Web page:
This website uses cookies to ensure you have the best experience. Learn more

Flooding In Bangkok Essay

998 words - 4 pages

Thailand is a tropical country which is part of the Indochina peninsula. Thailand is bordered in the north by the Lao People’s Democratic Republic (Lao PDR), in the east by Lao PDR and Cambodia, in the south by the Gulf of Thailand and Malaysia, and in the west by the Andaman Sea and the Union of Myanmar (Thailand Population 2013). The total land area is about 512,000 km2. The current population as of 2013 within the Kingdom of Thailand is about 69.52 million people, which is an approximate 6.2% increase from the population taken in the 2010 census (Thailand Population 2013). Every year in this beautiful country flooding in Bangkok is a critical issue which impacts the people of Thailand.
Thailand is composed of several geographic regions with four main zones:
The fertile central region dominated by the Chao Phraya river; the drought and flood-prone,
poor, northeast plateau; the rugged northern region dominated by mountains and fertile
valleys; and the southern peninsular region characterized by rain forest (Weightman 423).
Flooding has always been part of the natural environment of Thailand. Since historical times populations that live within the urban and rural floodplains have learned of ways to adapt and survive (Balancing 2). With the economic development of many areas within the floodplain regions over the later part of the last century many areas have become further susceptible to seasonal rains and flooding.
During seasons with heavier than usual monsoon rains the floodwaters which overwhelm the floodplains and drainage systems are flowing from the central regions of the country down through the lower region of the Chao Phraya River and through the heavily populated capital city of Bangkok and then eventually on out to the sea. Bangkok is in a precarious position according to a study by the Organization for Economic Cooperation and Development (OECD).
Bangkok is ranked as the seventh most vulnerable port city in the world in terms of
population exposed to coastal flooding. This is due to the fact that the city is on average
only a meter above sea level (although some areas are already below it) and that it is located
next to the Gulf of Thailand, which has been rising a quarter of a centimeter annually. To
compound the problem, Bangkok is sinking on its own: the enormous amount of water used by
the city's residents lowers the water table, causing the layers of clay below to subside (Waltham 6).
Smith Dharmasaroja, chairman of the Committee of National Disaster Warning Administration, ominously warned in 2007, "We feel that with the ground sinking and the sea water rising, Bangkok will be under sea water in the next 15 to 20 years--permanently." (Marks)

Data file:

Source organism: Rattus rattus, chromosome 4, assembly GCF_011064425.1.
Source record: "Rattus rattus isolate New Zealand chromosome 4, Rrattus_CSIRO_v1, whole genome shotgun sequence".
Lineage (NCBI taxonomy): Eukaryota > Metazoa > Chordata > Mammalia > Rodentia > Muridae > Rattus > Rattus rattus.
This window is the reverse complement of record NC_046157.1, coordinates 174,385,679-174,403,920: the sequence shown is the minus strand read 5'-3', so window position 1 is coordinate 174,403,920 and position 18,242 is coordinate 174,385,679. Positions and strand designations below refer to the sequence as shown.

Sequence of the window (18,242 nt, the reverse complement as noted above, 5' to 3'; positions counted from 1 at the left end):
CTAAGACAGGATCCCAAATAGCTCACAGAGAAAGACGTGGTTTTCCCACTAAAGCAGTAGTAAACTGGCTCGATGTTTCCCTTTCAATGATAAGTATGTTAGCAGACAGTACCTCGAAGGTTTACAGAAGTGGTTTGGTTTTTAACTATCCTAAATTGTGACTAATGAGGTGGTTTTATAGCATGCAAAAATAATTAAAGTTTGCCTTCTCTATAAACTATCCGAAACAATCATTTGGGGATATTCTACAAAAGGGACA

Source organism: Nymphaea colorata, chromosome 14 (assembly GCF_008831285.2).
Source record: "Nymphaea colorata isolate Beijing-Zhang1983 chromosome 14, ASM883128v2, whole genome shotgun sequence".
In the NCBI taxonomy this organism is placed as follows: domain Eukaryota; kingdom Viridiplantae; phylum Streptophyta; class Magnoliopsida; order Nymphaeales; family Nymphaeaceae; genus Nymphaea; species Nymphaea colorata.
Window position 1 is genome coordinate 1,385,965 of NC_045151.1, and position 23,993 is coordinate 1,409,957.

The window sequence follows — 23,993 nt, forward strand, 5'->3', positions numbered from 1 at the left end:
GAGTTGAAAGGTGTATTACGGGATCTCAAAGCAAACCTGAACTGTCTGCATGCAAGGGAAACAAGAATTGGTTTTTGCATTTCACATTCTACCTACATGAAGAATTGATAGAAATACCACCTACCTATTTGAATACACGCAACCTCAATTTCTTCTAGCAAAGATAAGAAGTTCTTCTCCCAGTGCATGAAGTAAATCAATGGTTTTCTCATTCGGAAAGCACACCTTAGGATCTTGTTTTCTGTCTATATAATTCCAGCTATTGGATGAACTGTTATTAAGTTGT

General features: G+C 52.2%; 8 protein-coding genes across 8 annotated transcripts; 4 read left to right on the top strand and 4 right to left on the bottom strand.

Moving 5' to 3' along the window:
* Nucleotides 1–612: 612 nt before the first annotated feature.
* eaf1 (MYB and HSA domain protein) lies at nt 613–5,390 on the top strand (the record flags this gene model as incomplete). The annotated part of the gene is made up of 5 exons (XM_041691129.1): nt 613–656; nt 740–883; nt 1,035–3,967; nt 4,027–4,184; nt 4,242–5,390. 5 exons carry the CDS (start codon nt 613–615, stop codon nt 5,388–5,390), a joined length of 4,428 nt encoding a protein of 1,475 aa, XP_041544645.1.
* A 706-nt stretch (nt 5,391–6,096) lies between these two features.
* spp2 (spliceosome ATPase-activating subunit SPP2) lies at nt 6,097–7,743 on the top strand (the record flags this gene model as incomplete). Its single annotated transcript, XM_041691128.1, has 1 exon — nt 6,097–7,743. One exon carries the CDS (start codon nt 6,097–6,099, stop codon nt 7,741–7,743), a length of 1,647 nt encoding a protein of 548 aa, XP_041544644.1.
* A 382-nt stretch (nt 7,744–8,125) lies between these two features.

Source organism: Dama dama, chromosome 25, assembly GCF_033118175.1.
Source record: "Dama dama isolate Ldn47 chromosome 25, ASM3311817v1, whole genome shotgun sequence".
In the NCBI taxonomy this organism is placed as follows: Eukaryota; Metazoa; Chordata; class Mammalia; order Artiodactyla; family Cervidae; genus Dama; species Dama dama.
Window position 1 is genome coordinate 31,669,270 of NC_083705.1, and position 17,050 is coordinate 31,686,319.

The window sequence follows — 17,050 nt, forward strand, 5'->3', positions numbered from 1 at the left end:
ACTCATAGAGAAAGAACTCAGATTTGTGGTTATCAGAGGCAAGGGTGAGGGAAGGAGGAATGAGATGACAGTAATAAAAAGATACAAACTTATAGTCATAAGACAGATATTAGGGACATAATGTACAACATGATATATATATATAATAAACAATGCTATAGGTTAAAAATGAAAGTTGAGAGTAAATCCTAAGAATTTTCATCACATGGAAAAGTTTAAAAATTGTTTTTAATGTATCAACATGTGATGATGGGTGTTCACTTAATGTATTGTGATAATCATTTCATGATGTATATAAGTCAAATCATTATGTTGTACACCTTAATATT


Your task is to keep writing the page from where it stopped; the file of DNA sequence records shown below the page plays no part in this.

The sea level and tides can also impede the drainage process extending the duration of the flood period for several weeks which contributes to the economic devastation. During a flooding episode in 2011 according to the...

Find Another Essay On flooding in bangkok

Species Conservation Issues in the Southeast of England

2369 words - 9 pages a prolonged lag phase where rate of spread was very low. The mature plant reaches heights of 5m and produces large leaves which prevent light from reaching native vegetation underneath. The lack of a diverse native community also means there is no extensive root mat to stabilise ‘river banks’ (unconfirmed literature), which initially die back during winter. This results in higher risk of erosion and flooding, which is economically unfavourable

The Causes and Effects of Global Warming

2747 words - 11 pages , London and Bangkok (Godrej 30).There is expected to be a change in global precipitation. This should be balanced by an increase in evaporation due to the change in temperature (Lutz, 22). Extreme weather is likely to increase (Lutz 22, Godrej 45). This includes more frequent and intense heat waves, changes in the frequency of droughts and floods, increased costal flooding, and more damaging storm surges (Lutz, 3). Global warming is also expected

When the Bubble Burst

1539 words - 6 pages By the time I arrived state side from my second tour in the Middle East the housing bubble had already burst. I noticed a drastic change in the way that many of my friends and family were living. Several of my friends that worked in real estate had sold their boats and seconds houses. My own stock portfolio had lost a third of its value. My sister and her husband had defaulted on their home mortgage leaving them scrambling for a place to live. I

phase diagram

4456 words - 18 pages Introduction: Chemical equilibrium is a crucial topic in Chemistry. To represent and model equilibrium, the thermodynamic concept of Free energy is usually used. For a multi-component system the Gibbs free energy is a function of Pressure, Temperature and quantity (mass, moles) of each component. If one of these parameters is changed, a state change to a more energetically favorable state will occur. This state has the lowest free energy

Revolutionary Work of Art

1890 words - 8 pages Walter Benjamin emphasizes in his essay, “The Work of Art in the Age of its Technological Reproducibility” that technology used to make an artwork has changed the way it was received, and its “aura”. Aura represents the originality and authenticity of a work of art that has not been reproduced. The Sistine Chapel in the Vatican is an example of a work that has been and truly a beacon of art. It has brought a benefit and enlightenment to the art